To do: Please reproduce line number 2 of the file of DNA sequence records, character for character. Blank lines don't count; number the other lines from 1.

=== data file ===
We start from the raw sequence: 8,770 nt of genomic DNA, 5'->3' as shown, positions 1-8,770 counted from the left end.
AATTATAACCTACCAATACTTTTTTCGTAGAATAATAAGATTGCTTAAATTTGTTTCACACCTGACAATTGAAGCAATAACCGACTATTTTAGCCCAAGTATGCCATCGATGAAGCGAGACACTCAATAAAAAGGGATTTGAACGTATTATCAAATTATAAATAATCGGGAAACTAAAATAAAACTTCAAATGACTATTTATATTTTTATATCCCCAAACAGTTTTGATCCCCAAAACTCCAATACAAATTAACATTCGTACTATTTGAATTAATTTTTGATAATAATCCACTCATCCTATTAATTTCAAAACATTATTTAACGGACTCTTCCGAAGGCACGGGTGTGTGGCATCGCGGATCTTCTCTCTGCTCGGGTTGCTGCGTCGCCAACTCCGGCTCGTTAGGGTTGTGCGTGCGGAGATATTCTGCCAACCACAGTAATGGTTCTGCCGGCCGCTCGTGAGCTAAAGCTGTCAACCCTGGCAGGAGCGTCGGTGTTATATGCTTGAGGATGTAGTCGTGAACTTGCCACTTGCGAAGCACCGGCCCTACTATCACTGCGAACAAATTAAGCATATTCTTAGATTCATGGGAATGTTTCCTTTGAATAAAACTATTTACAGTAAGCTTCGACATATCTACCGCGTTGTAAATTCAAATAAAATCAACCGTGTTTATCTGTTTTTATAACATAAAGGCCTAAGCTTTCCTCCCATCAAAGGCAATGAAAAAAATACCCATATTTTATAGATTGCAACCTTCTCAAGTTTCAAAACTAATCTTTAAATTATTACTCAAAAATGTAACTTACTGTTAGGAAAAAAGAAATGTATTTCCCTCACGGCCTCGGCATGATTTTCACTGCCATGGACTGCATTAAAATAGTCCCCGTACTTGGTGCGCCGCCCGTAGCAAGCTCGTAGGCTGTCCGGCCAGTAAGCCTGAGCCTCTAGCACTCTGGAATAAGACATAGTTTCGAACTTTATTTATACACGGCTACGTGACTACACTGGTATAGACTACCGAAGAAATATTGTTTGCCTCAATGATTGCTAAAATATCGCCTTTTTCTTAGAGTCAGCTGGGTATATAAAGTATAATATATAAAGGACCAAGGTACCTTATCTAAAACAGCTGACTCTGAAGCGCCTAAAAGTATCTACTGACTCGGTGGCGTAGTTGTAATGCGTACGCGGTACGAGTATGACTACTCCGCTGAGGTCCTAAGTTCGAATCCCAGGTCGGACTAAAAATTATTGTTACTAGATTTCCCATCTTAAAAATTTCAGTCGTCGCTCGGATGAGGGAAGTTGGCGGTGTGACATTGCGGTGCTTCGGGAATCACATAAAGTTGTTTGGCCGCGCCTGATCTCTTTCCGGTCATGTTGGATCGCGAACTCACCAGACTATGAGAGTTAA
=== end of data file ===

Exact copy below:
AATTATAACCTACCAATACTTTTTTCGTAGAATAATAAGATTGCTTAAATTTGTTTCACACCTGACAATTGAAGCAATAACCGACTATTTTAGCCCAAGTATGCCATCGATGAAGCGAGACACTCAATAAAAAGGGATTTGAACGTATTATCAAATTATAAATAATCGGGAAACTAAAATAAAACTTCAAATGACTATTTATATTTTTATATCCCCAAACAGTTTTGATCCCCAAAACTCCAATACAAATTAACATTCGTACTATTTGAATTAATTTTTGATAATAATCCACTCATCCTATTAATTTCAAAACATTATTTAACGGACTCTTCCGAAGGCACGGGTGTGTGGCATCGCGGATCTTCTCTCTGCTCGGGTTGCTGCGTCGCCAACTCCGGCTCGTTAGGGTTGTGCGTGCGGAGATATTCTGCCAACCACAGTAATGGTTCTGCCGGCCGCTCGTGAGCTAAAGCTGTCAACCCTGGCAGGAGCGTCGGTGTTATATGCTTGAGGATGTAGTCGTGAACTTGCCACTTGCGAAGCACCGGCCCTACTATCACTGCGAACAAATTAAGCATATTCTTAGATTCATGGGAATGTTTCCTTTGAATAAAACTATTTACAGTAAGCTTCGACATATCTACCGCGTTGTAAATTCAAATAAAATCAACCGTGTTTATCTGTTTTTATAACATAAAGGCCTAAGCTTTCCTCCCATCAAAGGCAATGAAAAAAATACCCATATTTTATAGATTGCAACCTTCTCAAGTTTCAAAACTAATCTTTAAATTATTACTCAAAAATGTAACTTACTGTTAGGAAAAAAGAAATGTATTTCCCTCACGGCCTCGGCATGATTTTCACTGCCATGGACTGCATTAAAATAGTCCCCGTACTTGGTGCGCCGCCCGTAGCAAGCTCGTAGGCTGTCCGGCCAGTAAGCCTGAGCCTCTAGCACTCTGGAATAAGACATAGTTTCGAACTTTATTTATACACGGCTACGTGACTACACTGGTATAGACTACCGAAGAAATATTGTTTGCCTCAATGATTGCTAAAATATCGCCTTTTTCTTAGAGTCAGCTGGGTATATAAAGTATAATATATAAAGGACCAAGGTACCTTATCTAAAACAGCTGACTCTGAAGCGCCTAAAAGTATCTACTGACTCGGTGGCGTAGTTGTAATGCGTACGCGGTACGAGTATGACTACTCCGCTGAGGTCCTAAGTTCGAATCCCAGGTCGGACTAAAAATTATTGTTACTAGATTTCCCATCTTAAAAATTTCAGTCGTCGCTCGGATGAGGGAAGTTGGCGGTGTGACATTGCGGTGCTTCGGGAATCACATAAAGTTGTTTGGCCGCGCCTGATCTCTTTCCGGTCATGTTGGATCGCGAACTCACCAGACTATGAGAGTTAA